Question: "What is the prayer of Jabez?"
Answer: The prayer of Jabez is found in a historical note within a genealogy: “Jabez was more honorable than his brothers. His mother had named him Jabez, saying, ‘I gave birth to him in pain.’ Jabez cried out to the God of Israel, ‘Oh, that you would bless me and enlarge my territory! Let your hand be with me, and keep me from harm so that I will be free from pain.’ And God granted his request” (1 Chronicles 4:9–10). The prayer has become well-known due to the publication of the best-selling book, The Prayer of Jabez: Breaking Through to the Blessed Life (2000), by Dr. Bruce Wilkinson with David Kopp.
Little is known of Jabez, other than he was a descendant of Judah, he was an honorable man, and his mother named him “Jabez” (meaning “sorrowful” or “sorrow-maker”) because his had been a painful birth. In his prayer, Jabez cries out to God for protection and blessing. Using a play on words, Jabez, the “man of sorrow,” asks God to keep him from that sorrow that his name both recalled and foreboded.
The prayer of Jabez in 1 Chronicles 4:10 contains an urgent request for four things: 1) God’s blessing. Jabez acknowledges that the God of Israel is the source of all blessing, and he asks God for His grace. No doubt, this request was based, at least in part, on God’s promise of blessing to Abraham and his descendants (Genesis 22:17).
2) An expansion of territory. Jabez prays for victory and prosperity in all his endeavors and that his life would be marked by increase.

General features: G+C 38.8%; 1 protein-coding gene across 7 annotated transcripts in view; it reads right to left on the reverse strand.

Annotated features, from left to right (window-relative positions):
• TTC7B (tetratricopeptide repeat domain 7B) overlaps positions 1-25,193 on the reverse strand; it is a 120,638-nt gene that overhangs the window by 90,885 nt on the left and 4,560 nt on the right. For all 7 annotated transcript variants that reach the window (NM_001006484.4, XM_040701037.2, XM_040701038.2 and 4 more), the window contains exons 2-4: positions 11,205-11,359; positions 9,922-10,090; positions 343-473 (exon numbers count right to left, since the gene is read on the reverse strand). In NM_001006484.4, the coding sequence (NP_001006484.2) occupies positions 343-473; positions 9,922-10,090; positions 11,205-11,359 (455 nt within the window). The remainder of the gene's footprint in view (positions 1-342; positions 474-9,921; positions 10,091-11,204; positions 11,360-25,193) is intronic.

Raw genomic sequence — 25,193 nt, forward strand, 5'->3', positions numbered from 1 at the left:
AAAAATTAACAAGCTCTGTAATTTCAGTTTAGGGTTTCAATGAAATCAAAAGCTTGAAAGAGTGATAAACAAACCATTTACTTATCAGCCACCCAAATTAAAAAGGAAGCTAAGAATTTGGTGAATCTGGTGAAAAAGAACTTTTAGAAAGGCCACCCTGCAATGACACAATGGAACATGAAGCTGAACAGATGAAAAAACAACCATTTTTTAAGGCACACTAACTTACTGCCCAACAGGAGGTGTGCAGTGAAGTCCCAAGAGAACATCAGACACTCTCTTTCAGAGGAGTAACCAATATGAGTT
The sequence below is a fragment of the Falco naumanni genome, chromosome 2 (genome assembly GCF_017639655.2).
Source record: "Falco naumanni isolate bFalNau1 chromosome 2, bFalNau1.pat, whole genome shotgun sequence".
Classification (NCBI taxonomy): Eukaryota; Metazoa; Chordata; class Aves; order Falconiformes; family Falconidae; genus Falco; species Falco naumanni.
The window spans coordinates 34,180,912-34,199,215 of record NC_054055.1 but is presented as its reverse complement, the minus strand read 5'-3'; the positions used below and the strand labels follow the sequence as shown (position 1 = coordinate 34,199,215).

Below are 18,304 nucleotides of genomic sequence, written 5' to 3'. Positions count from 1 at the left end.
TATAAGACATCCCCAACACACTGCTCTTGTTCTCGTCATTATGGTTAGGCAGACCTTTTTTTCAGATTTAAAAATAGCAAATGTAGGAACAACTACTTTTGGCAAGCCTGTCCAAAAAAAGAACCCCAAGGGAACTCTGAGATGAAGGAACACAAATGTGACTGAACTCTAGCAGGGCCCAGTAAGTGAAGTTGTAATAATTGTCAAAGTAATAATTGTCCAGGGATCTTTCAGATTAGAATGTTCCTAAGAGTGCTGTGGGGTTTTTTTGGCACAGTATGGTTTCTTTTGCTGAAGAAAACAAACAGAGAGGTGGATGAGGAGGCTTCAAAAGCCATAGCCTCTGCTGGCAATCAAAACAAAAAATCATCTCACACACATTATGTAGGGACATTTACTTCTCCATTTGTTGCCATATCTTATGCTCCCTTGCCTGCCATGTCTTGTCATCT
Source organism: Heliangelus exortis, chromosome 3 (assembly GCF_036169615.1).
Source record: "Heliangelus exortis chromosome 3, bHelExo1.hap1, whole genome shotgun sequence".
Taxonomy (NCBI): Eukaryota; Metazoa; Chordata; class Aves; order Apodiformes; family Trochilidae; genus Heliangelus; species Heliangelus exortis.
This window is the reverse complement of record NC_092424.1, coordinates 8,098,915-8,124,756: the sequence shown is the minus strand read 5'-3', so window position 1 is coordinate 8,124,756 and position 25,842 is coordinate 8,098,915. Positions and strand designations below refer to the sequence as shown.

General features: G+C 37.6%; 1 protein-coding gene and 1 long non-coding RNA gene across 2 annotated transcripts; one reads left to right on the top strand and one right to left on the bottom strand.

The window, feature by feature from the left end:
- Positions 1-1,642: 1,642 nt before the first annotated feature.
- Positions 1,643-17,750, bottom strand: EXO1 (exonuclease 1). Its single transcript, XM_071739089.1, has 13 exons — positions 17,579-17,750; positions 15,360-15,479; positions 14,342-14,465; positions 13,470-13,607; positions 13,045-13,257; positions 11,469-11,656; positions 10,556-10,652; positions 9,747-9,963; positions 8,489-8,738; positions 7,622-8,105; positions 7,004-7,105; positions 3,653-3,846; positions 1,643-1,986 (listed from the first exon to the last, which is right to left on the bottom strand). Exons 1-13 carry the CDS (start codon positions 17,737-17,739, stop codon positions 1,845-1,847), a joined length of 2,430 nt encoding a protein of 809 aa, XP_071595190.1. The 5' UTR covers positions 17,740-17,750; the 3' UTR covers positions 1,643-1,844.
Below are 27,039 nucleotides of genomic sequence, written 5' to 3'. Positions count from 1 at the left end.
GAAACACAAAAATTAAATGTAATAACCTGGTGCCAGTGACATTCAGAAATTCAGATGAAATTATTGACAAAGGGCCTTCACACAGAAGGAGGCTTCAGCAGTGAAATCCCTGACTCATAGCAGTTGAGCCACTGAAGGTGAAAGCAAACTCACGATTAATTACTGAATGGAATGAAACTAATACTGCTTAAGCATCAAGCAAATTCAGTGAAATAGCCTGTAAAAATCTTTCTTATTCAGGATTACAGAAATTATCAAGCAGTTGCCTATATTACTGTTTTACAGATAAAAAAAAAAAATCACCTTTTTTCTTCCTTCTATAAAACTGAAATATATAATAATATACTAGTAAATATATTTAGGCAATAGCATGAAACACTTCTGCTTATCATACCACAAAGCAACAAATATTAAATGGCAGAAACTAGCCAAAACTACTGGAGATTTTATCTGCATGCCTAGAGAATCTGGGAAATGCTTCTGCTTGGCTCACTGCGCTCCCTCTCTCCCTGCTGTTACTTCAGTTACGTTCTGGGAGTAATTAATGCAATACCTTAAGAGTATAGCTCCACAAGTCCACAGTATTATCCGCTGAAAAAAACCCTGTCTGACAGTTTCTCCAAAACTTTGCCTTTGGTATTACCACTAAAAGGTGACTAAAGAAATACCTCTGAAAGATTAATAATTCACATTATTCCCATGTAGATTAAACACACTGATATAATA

3) The presence of God’s hand. This was Jabez’s way of asking for the guidance of God and His strength to be evident in his daily existence.
4) Protection from harm. Jesus taught His disciples to pray in this way: “Father in heaven . . . deliver us from the evil one” (Matthew 6:9, 13). Jabez looks to God in confidence as his defender.
Jabez’s goal in his prayer was to live free from sorrow, and the last thing we read about him is that God heard and answered his prayer. Like Solomon’s humble prayer for wisdom (1 Kings 3:5–14), Jabez’s devout prayer for blessing was answered. The success Jabez enjoyed outweighed the sorrow of his beginning. The prayer of Jabez overcame the name of Jabez.
The prayer of Jabez is a good example of how we should make prayer a priority in our lives. We should always look to God for our help in time of need, and we can take our requests straight to the throne of grace (Hebrews 4:16). Along with the prayers of Hannah, Jonah, Hezekiah, Paul—and of course our Lord’s model prayer (Matthew 6:9–13)—the prayer of Jabez provides a wonderful instance of a child of God approaching the Majesty on High in humility, faith, and reliance upon God’s goodness.